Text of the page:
What’s In It For Me?

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I always get impatient during my local public radio station’s on-air fund drives. I turn on to hear “Fresh Air” or “Wait, Wait, Don’t Tell Me,” and all I get is breathless program hosts oozing about how great the station is, how lucky I am to have it, and how crucial it is to support it—in any amount, nothing’s too small. I know they have to do it, but it drives me wild when they do.

Now, here comes another unedifying confession— I’m what’s known as a free-rider. It’s been a very long while since I “picked up that phone to make a pledge.” I listen all the time, but contribute nothing. I should be embarrassed. I am.

But as I drove to a meeting the other day and was listening to ‘BUR go on and on about money, I wasn’t thinking about how embarrassed I should be. I was thinking, “This is really irritating”—right up, that is, until the moment when one of the announcers said that for a donation of just a few dollars per month, they would thank me with a hefty gift certificate to a restaurant that just happens to be my favorite tapas place in the Boston area.

I pulled over, fished out my phone, and dialed 800-909-whatever that number is. Seriously. Right then and there on the shoulder of Route 128. And I doubled the amount they were suggesting, because I could, and because I wanted to, and because I’d also get a limited edition mug along with the restaurant gift certificate.

I suppose I should now also feel embarrassed that it was not some noble appeal to my better angels that finally moved me to give, but the simple prospect of a desirable reward. And yet I don’t feel embarrassed at all. In fact, upon whimsical reflection, I feel rather biblical about it!

After all, even God was not above luring people into the divine plan by holding out promises of reward. And some of the greatest figures of our tradition were not above jumping at them . They pulled right over and fished out their phones.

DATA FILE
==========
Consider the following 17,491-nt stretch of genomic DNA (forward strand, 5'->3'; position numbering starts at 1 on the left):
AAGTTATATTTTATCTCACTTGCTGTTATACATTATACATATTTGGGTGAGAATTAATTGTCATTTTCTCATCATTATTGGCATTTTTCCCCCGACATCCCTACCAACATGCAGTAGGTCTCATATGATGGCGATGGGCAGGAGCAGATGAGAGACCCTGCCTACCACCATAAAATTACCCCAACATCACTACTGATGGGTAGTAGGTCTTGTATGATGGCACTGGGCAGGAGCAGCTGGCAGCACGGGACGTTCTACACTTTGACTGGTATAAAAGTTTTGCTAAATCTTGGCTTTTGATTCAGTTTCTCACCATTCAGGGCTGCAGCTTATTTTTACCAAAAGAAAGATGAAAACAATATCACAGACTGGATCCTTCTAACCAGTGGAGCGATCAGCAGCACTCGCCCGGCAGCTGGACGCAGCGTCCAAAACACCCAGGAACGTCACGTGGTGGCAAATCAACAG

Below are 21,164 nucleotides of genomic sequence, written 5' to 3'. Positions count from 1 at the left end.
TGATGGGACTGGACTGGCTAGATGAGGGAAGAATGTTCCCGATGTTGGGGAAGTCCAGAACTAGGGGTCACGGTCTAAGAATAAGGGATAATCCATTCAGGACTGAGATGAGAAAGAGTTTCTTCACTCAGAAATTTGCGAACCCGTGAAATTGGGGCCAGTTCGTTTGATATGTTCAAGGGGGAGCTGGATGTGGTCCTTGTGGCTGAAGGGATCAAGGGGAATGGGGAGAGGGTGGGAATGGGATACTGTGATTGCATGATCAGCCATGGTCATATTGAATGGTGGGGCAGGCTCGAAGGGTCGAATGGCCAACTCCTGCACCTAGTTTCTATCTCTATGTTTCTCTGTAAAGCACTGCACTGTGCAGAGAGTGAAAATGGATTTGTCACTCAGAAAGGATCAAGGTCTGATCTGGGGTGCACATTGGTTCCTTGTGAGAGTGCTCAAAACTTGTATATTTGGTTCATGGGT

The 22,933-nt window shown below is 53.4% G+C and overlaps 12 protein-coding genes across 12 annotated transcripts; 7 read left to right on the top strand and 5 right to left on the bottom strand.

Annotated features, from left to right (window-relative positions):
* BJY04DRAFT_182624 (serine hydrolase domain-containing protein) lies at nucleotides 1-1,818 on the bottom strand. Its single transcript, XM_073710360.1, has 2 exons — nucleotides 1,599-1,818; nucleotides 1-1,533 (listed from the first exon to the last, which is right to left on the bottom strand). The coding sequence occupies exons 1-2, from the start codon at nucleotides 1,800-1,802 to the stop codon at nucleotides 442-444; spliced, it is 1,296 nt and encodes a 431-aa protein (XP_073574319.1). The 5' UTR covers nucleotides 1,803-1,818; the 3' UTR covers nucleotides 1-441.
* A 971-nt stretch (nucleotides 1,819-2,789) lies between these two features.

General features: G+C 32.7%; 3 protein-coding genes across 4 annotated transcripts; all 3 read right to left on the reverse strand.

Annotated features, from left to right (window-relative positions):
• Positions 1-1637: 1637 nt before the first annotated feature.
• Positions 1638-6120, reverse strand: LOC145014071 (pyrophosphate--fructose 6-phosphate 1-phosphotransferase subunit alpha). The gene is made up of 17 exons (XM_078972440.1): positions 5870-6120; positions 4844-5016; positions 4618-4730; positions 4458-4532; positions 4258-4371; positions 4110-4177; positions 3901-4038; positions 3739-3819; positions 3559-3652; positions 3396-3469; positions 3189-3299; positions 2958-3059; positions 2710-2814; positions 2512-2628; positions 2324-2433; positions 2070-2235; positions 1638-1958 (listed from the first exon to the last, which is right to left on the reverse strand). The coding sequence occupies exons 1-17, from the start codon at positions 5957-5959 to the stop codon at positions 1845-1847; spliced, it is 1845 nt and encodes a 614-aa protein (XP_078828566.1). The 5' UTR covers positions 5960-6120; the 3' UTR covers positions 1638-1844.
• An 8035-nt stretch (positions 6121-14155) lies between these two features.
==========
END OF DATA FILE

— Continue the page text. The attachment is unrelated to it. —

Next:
Abraham gave more than a few dollars a month—he gave up everything— to obtain God’s thank-you gifts: a land of his own, offspring as numerous as the stars, and the rights to divine protection.

Paul left everything behind so that he could obtain a prize, a crown, the glory of a race well run—and the surpassing gift of knowing Christ.

And after that rich young man in the gospels refused Jesus’ invitation to sell off his wealth and follow, it dawns on Peter that the disciples had done what that rich man would not. “We have left everything. So what’s in it for us?

We tend to find it an embarrassing question. Unworthy of a disciple. But Jesus doesn’t bat an eye. He lays it out for Peter and the others–you’re going to get houses and lands and family and friends and….

No, I don’t find it embarrassing that Peter asked. I find it amazing that the rich young man didn’t, and that mostly we don’t either. I guess we’ve been schooled to think only about the size of the surrender we need to make to follow Jesus, not what we might be passing up by not giving in.  Maybe we should ask more often.

Like a lot of church people I was brought up to believe that I should never ask, “What’s in it for me?” You do good because good is what you’re supposed to do, and virtue will be its own reward. I think instead that it might be a great exercise to ponder the rewards of our surrender. To try to imagine what is coming our way. To rejoice in God’s thank-you gifts and yearn to attain them. To pinch ourselves and shout the spiritual equivalent of, “A generous gift certificate to all that luscious food, and all you want, dear God, is a few dollars a month? I can do that! I can do that!”

It isn’t wrong to be moved by reward. Even people who claim they want nothing in return for their love and service to others always get something out of it, regardless (don’t we say things like—‘Oh, it was nothing—really, I got a lot more than I gave…’?). So why not just step up, be transparent, and want it? Like Paul, why not reach for it? Like Peter, why not expect it? Like Abraham, why not get up and go into the unknown, spurred on into the night of unknowing by the sights and sounds of all the wonders that are in it for you?

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